The retina is traditionally seen as a site of diabetic damage that results in the classical signs of diabetic retinopathy and subsequent vision loss. The retinal blood vessels, however, provide additional information that allow the study of early structural and functional changes in the microvasculature, possibly prior to the onset of clinically significant microvascular and macrovascular complications of diabetes. Studies using new imaging techniques have provided data and strong evidence that quantitatively measured retinal vascular changes from retinal photographs mirror preclinical changes in the microcirculation associated with diabetes and predict a range of clinical complications. These retinal vascular measures are therefore potential biomarkers of early microvascular damage in pre-diabetes, diabetes and diabetic complications, and may be tools for monitoring interventions. Further development of retinal vascular imaging techniques, with more consistent data on incremental benefit and clinical utility, will allow the translation of retinal vascular imaging as a useful tool to improve the diagnosis, prognostication and management of diabetes in clinical practice.

Notes

Funding

TYW is supported by a National Medical Research Council STaR Investigator Award.

Duality of interest

The authors declare that there is no duality of interest associated with this manuscript.

Contribution statement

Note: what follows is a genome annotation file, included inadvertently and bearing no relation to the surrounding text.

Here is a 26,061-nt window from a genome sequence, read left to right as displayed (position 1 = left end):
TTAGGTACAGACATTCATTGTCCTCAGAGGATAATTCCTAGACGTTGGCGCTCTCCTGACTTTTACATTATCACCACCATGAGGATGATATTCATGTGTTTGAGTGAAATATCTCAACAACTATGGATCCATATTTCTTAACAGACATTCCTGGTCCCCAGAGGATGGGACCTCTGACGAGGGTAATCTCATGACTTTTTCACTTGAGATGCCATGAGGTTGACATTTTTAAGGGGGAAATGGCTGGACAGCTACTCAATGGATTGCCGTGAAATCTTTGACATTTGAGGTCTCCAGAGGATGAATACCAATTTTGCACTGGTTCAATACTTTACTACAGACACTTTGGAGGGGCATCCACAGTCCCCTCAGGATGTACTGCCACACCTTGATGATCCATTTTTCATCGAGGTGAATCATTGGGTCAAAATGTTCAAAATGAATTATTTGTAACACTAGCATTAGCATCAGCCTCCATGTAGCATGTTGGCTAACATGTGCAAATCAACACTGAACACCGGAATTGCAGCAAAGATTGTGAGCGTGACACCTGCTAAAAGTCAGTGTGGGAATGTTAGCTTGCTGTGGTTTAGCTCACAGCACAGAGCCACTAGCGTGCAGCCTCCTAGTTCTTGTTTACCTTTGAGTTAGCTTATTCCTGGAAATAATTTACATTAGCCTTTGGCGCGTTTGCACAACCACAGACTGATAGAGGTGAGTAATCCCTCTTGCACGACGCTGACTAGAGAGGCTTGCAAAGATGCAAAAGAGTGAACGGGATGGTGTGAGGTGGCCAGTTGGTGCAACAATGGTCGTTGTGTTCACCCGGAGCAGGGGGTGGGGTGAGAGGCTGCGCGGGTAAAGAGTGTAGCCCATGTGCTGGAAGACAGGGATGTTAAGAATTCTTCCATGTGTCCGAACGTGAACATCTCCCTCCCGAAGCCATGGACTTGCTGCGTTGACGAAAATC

All authors were responsible for drafting the article and revising it critically for important intellectual content. All authors approved this version to be published.

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Copyright information

© Springer-Verlag Berlin Heidelberg 2015

Authors and Affiliations

  • Carol Yimlui Cheung
    • 1
    • 2
    • 3
  • M. Kamran Ikram
    • 1
    • 2
    • 3
  • Ronald Klein
    • 4
  • Tien Yin Wong
    • 1
    • 2
    • 3
    Email author
  1. 1.Singapore Eye Research InstituteSingapore National Eye Centre, SingaporeSingaporeRepublic of Singapore
  2. 2.Ophthalmology and Visual Sciences Academic Clinical ProgrammeDuke-NUS Graduate Medical SchoolSingaporeRepublic of Singapore
  3. 3.Department of Ophthalmology, Yong Loo Lin School of MedicineNational University of SingaporeSingaporeRepublic of Singapore
  4. 4.Ocular Epidemiology Research Group, Department of Ophthalmology and Visual SciencesThe University of WisconsinMadisonUSA